C.O.P.E.


What is C.O.P.E. ?

Challenging Outdoor Personal Experience Project C.O.P.E. is a series of inter-related events that challenge on an individual and group level. Events are divided into four categories: initiative games, trust events, low elements and high elements. Project C.O.P.E. has seven objectives:

    1. Teamwork
    2. Self Confidence
    3. Trust
    4. Leadership
    5. Communication
    6. Decision-Making
    7. Problem-Solving

C.O.P.E. was originated within the Boy Scouts of America at Camp Geiger, in the Pony Express Council, in the late 1970's under the direction of Parvin Bishop, then Scout Executive. Bishop later became Director of Program at the National Office and is currently Regional Director, Southern Region. C.O.P.E.'s origins are often traced back to European efforts.

A Project C.O.P.E. course is operated under the oversight of a volunteer committee including National Camp School-certified directors. C.O.P.E. courses are built the strict standards of the Association for Challenge Course Technology and operated only under the direction of NCS-certified individuals. Standards of safety are stressed at every level of the course.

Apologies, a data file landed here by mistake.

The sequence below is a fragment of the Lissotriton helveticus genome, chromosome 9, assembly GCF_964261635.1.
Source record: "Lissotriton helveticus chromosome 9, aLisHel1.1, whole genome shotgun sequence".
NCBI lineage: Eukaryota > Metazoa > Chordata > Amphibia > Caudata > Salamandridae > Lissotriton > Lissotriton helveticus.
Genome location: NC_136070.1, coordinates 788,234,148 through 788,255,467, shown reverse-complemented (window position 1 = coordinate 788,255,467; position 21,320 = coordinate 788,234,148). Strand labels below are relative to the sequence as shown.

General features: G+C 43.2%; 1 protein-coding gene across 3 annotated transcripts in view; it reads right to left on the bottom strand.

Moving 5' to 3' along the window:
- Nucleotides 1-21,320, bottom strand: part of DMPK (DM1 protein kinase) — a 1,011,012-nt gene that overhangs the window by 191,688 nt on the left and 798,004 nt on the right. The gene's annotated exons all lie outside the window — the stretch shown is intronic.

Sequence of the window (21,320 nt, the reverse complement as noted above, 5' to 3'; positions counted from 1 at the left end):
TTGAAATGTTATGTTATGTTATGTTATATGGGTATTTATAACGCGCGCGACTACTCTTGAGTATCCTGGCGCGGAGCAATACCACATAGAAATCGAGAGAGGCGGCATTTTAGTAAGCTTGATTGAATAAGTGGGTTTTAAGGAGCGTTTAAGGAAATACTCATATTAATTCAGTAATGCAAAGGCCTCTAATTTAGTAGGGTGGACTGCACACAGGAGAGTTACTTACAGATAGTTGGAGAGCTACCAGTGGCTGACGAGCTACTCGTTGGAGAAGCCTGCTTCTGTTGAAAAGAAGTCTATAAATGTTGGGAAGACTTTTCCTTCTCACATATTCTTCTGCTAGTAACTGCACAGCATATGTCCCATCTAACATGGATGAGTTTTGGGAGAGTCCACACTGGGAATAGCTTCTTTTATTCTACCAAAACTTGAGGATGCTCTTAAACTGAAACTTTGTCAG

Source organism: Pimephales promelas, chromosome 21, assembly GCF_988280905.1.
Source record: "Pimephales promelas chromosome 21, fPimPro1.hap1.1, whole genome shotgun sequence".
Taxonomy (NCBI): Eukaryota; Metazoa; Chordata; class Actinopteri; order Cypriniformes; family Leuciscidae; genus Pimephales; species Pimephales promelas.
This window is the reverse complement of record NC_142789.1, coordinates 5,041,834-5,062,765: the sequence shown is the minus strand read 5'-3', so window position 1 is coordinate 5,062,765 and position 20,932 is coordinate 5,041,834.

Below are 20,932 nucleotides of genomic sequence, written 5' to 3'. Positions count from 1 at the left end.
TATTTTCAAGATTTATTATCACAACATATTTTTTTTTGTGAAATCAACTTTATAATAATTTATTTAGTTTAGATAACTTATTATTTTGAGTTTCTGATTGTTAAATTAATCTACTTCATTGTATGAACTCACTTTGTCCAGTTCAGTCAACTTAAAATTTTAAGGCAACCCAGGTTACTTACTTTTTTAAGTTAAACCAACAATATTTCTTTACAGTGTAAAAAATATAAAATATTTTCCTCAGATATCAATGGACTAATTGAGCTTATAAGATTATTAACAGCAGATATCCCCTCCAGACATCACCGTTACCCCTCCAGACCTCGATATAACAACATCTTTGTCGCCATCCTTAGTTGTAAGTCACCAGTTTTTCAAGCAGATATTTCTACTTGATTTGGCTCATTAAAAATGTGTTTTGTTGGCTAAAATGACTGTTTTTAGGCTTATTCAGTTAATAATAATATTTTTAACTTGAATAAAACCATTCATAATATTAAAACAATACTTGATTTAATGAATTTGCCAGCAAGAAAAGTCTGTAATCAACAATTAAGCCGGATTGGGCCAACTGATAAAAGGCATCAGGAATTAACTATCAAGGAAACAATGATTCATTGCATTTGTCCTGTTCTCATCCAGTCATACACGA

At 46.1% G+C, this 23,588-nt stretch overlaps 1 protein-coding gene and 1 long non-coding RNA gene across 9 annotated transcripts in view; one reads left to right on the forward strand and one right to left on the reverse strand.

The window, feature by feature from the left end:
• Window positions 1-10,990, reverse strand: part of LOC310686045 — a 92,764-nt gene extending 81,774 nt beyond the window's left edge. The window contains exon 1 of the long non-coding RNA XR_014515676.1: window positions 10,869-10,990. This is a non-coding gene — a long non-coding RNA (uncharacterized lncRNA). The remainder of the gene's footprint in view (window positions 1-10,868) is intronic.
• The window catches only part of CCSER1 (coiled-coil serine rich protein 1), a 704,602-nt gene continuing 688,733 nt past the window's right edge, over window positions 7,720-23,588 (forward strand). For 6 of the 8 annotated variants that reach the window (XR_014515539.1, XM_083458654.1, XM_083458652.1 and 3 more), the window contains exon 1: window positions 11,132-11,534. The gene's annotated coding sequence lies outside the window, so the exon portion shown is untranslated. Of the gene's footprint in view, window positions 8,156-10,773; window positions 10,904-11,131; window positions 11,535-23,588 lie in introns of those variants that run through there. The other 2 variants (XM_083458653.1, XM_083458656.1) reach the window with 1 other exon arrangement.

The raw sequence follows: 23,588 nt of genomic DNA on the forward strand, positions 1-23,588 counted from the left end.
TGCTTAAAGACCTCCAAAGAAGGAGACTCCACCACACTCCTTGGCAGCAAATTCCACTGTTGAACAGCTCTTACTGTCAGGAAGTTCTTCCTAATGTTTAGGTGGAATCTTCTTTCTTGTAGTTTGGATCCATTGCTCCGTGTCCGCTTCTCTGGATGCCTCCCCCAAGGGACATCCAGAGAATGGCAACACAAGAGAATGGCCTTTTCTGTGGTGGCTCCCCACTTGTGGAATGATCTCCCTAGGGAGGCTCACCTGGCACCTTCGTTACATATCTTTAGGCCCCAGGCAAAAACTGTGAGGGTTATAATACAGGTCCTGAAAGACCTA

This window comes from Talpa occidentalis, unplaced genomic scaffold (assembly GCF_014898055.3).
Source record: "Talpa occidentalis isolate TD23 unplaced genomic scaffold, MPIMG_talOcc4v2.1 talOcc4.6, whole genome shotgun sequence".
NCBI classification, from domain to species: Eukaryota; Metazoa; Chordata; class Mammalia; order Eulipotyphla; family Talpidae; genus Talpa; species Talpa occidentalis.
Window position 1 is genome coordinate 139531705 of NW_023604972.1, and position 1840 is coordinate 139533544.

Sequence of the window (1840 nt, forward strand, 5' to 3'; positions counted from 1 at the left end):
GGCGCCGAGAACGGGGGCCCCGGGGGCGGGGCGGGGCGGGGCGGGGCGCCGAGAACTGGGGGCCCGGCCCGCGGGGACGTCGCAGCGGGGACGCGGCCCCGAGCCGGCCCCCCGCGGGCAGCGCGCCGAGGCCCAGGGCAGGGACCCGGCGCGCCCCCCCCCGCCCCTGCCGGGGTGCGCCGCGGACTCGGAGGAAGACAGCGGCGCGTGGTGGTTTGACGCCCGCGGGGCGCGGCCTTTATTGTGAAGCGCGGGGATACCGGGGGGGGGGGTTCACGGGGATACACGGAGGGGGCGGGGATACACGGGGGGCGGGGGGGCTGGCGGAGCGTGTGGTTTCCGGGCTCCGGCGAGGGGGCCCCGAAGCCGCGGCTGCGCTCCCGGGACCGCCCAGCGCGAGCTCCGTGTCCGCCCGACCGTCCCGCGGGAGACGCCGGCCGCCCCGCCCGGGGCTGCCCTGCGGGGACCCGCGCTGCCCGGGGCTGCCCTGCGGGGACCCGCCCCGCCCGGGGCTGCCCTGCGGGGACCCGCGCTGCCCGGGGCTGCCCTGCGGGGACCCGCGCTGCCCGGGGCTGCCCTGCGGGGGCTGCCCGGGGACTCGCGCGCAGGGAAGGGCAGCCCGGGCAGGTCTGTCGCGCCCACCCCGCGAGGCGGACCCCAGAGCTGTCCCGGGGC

Project C.O.P.E. courses typically include open areas for games and trust events, and a series of "low" and "high" elements. The concept of 'challenge by choice' encourages each person to participate fully while maintaining the right to 'opt-out' of any individual part of the program.

Games introduce teamwork concepts while also serving as warm-up exercises. Trust events further the teamwork development while also developing risk-taking from low to higher levels.

Low elements can include a wall, spider web, and other cable and rope combinations that involve teamwork relatively close to the ground. High elements are generally individual events involving climbing to heights of 20-30 feet, crossing cables, etc. Each element -- low or high -- is carefully spotted or belayed to minimize danger while still challenging the individuals to challenge personal levels of risk-taking.

Climbing walls, rappelling towers, and similar elements are not, strictly-speaking, a part of the COPE concept, although they are currently supervised under the COPE standards. Separation of these programs is planned for the year 2000.

 


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